Thomas Merton is a person whose whole life is characterized by movement, and even up until the end of his life he’s really trying to figure out what he believes in a certain way, and there’s a dynamic there that fascinated his generation, because it’s somebody really trying to find the truth whose a nonbeliever, who becomes open to Catholicism, who converts, who writes eloquently about his conversion, but he was restless, whereas with Flannery O’Connor you get the impression of somebody who accepted herself as a Catholic and as a person who’s Southern and as a person from the rural South, as a person who is sick and had to go home physically ill and live with her mother and be cared for until death. There’s a certain solidity to her, a bemusing certitude. But also, I think, more than Merton she’s fascinated by speaking with unbelievers. I think Merton is trying to articulate his experience of faith for his generation, how to believe in the world today. I think she’s much more interested in communicating traditional Catholic truths to people who are radically separated from the Christian tradition.
Sophocles points out the tragedies in life and the monstrous dimensions of human existence, and Flannery O’Connor doesn’t have a tragic worldview, but there’s a tragic moment in her stories. She’s very Augustinian. She says the truth of the doctrine of original sin is at the base of all my stories, and also the truth of redemption. So where she’s very different from a lot of our contemporary sensibilities is she thinks it’s both necessary, but also somewhat humorous, to see our fragilities and our weaknesses and our brokenness. She’s very interested in showing human brokenness and even our ugliness, not as an end in itself, I mean that’s where it is the tragic dimension, and almost the grotesque dimension, but it’s ultimately comic for her, because once you admit your brokenness, or you can admit your brokenness if you see the flip side of it, which is the mystery of redemption and grace, and the fact that God in the end is compassionate. So the way grace breaks in and makes use of our disillusionment with ourselves, the tragic conundrums we’re in, is almost playful. It’s almost a violent playfulness, but there’s a sort of gravity of love that comes into characters’ lives, disillusions them, shows them the tragic component of their life, shows them their brokenness, but also only ever does that to introduce them into something higher, which is God’s love and mercy, and there’s something comic about it in the way she writes about it.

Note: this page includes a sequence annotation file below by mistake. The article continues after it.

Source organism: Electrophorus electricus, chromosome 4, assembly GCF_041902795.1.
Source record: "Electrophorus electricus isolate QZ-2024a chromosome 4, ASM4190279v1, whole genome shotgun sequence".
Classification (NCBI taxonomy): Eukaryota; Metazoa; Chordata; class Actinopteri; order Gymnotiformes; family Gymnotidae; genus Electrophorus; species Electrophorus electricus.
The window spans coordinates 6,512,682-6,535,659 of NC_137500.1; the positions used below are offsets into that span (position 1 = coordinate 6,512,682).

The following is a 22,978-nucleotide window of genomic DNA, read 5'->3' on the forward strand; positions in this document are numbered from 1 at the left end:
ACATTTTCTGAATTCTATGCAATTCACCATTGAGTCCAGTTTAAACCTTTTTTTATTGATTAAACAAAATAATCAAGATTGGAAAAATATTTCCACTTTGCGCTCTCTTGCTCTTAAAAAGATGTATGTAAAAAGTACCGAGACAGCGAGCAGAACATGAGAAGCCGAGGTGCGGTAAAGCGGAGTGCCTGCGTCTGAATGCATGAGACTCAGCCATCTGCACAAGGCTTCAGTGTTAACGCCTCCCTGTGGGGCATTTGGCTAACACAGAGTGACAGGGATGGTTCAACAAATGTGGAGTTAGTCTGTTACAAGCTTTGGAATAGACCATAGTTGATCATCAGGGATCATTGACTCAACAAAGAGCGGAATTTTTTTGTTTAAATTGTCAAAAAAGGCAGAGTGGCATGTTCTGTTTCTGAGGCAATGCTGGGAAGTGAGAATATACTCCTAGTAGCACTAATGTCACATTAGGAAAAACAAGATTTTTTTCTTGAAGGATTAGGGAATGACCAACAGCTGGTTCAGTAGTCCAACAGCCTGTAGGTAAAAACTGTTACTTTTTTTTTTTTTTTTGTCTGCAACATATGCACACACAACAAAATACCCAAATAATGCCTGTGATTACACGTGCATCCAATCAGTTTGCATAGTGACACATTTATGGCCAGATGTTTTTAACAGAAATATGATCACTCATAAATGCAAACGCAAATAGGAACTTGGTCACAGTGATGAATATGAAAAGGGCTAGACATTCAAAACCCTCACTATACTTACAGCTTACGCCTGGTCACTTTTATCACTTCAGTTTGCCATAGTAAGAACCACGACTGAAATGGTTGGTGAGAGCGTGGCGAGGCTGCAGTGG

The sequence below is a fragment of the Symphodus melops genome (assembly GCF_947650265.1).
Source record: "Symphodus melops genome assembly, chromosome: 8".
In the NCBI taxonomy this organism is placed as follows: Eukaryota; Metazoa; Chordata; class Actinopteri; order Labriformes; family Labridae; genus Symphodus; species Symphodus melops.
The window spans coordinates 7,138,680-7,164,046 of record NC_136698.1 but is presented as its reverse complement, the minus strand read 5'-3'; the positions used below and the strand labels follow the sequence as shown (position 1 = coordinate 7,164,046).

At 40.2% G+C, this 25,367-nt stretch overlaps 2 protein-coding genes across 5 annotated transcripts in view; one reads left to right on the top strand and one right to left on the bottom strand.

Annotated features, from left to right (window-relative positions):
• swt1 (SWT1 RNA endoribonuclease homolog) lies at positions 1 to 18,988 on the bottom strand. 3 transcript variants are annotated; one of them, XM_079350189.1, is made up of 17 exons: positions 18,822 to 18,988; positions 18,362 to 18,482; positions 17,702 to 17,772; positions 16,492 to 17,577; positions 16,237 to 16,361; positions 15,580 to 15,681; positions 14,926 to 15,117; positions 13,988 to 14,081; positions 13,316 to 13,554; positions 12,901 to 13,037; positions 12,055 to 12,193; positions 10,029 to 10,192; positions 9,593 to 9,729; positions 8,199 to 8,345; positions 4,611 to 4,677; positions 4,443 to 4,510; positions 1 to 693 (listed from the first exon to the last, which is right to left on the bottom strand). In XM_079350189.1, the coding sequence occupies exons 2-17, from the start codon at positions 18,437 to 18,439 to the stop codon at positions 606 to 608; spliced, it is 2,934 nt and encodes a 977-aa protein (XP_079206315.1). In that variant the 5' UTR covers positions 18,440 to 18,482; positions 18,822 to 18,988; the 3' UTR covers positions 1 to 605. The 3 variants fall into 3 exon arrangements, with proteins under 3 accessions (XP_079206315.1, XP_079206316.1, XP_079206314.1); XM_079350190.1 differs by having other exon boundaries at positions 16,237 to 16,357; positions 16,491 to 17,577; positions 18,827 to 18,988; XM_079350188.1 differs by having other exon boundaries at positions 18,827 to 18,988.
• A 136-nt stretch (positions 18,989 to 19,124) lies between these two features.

I think the most important thing for contemporary Catholics about Flannery O’Connor’s work is that she has the mindset of a person who’s expecting to be misunderstood in contemporary culture. She’s writing provocatively, elliptically, suggestively about what she treasures most or believes in most deeply, the mystery of Christ, mystery of grace, but in a world where she expects to be misunderstood, perhaps resented, even despised, and that tension that animates her work is very suggestive for modern Catholics who increasingly understand themselves to be in a very secular surrounding society that doesn’t necessarily understand their viewpoints. So she’s trying to talk to people who are even hostile or very different in mindset. She has a very strong consciousness that she’s speaking to and with people who find Catholicism alien or strange, and she’s attempting to convey truths of the Catholic faith in elliptical or suggestive or inviting ways, provocative ways, but she wants to defy immediate expectations and instead move on to more substantive conversation, and she’s found a way to do that through a literary format, and I think that’s one of the great challenges for Catholics in an increasingly secular world is how do you talk about your faith when it’s likely to be perceived as alienating to people in ways that move beyond the initial constraints of provocation and into a deeper, substantive discussion, and Flannery O’Connor’s figured out a way to do that in a literary motif.